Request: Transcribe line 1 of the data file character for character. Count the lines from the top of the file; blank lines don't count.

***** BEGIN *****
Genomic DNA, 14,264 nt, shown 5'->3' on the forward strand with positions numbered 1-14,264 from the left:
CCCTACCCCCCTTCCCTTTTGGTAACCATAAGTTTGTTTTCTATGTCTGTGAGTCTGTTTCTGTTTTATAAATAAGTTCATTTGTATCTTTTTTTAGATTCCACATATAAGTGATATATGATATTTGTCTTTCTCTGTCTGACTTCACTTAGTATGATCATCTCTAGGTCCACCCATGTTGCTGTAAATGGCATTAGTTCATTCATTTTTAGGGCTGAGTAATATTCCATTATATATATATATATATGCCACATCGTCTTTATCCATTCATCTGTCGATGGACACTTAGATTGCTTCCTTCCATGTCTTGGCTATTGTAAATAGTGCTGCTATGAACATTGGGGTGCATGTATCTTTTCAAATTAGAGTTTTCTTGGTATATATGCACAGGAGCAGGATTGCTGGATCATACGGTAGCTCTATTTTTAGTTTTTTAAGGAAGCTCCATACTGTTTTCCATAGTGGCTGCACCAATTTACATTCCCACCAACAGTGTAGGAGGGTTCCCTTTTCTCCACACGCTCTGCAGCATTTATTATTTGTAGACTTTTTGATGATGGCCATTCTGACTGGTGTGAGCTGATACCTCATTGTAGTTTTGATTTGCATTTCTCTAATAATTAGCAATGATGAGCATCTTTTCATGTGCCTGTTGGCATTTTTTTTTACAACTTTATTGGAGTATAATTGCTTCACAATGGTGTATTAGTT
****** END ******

Genomic DNA, 14,264 nt, shown 5'->3' on the forward strand with positions numbered 1-14,264 from the left: